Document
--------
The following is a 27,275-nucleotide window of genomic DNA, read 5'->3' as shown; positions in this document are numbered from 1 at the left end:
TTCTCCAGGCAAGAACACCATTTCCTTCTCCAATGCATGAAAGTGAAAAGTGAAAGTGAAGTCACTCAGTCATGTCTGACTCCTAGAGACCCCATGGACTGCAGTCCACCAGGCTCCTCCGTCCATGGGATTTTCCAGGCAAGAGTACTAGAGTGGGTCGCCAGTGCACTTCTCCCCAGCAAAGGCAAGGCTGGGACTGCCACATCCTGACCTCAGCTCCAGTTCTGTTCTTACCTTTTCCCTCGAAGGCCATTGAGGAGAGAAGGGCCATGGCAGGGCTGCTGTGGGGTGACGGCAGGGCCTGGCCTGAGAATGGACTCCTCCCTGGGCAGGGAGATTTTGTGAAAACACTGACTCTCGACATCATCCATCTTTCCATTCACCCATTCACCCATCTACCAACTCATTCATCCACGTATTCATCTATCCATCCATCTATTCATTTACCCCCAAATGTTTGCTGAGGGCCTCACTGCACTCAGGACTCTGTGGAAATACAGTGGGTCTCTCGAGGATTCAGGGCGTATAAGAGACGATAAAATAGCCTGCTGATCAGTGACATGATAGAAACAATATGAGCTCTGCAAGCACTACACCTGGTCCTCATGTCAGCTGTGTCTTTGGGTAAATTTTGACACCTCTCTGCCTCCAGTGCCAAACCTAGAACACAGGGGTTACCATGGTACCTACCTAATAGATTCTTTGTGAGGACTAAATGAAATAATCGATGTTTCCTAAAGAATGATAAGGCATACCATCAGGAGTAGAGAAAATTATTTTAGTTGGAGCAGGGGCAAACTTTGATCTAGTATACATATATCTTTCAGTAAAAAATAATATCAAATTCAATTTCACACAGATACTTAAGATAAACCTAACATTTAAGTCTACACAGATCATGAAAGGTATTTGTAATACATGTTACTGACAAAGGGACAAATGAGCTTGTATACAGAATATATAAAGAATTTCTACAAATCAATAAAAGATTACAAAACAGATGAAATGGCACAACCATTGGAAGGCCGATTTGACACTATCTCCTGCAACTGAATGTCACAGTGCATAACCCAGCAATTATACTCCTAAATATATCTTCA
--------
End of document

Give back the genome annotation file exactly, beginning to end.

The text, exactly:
The following is a 27,275-nucleotide window of genomic DNA, read 5'->3' as shown; positions in this document are numbered from 1 at the left end:
TTCTCCAGGCAAGAACACCATTTCCTTCTCCAATGCATGAAAGTGAAAAGTGAAAGTGAAGTCACTCAGTCATGTCTGACTCCTAGAGACCCCATGGACTGCAGTCCACCAGGCTCCTCCGTCCATGGGATTTTCCAGGCAAGAGTACTAGAGTGGGTCGCCAGTGCACTTCTCCCCAGCAAAGGCAAGGCTGGGACTGCCACATCCTGACCTCAGCTCCAGTTCTGTTCTTACCTTTTCCCTCGAAGGCCATTGAGGAGAGAAGGGCCATGGCAGGGCTGCTGTGGGGTGACGGCAGGGCCTGGCCTGAGAATGGACTCCTCCCTGGGCAGGGAGATTTTGTGAAAACACTGACTCTCGACATCATCCATCTTTCCATTCACCCATTCACCCATCTACCAACTCATTCATCCACGTATTCATCTATCCATCCATCTATTCATTTACCCCCAAATGTTTGCTGAGGGCCTCACTGCACTCAGGACTCTGTGGAAATACAGTGGGTCTCTCGAGGATTCAGGGCGTATAAGAGACGATAAAATAGCCTGCTGATCAGTGACATGATAGAAACAATATGAGCTCTGCAAGCACTACACCTGGTCCTCATGTCAGCTGTGTCTTTGGGTAAATTTTGACACCTCTCTGCCTCCAGTGCCAAACCTAGAACACAGGGGTTACCATGGTACCTACCTAATAGATTCTTTGTGAGGACTAAATGAAATAATCGATGTTTCCTAAAGAATGATAAGGCATACCATCAGGAGTAGAGAAAATTATTTTAGTTGGAGCAGGGGCAAACTTTGATCTAGTATACATATATCTTTCAGTAAAAAATAATATCAAATTCAATTTCACACAGATACTTAAGATAAACCTAACATTTAAGTCTACACAGATCATGAAAGGTATTTGTAATACATGTTACTGACAAAGGGACAAATGAGCTTGTATACAGAATATATAAAGAATTTCTACAAATCAATAAAAGATTACAAAACAGATGAAATGGCACAACCATTGGAAGGCCGATTTGACACTATCTCCTGCAACTGAATGTCACAGTGCATAACCCAGCAATTATACTCCTAAATATATCTTCA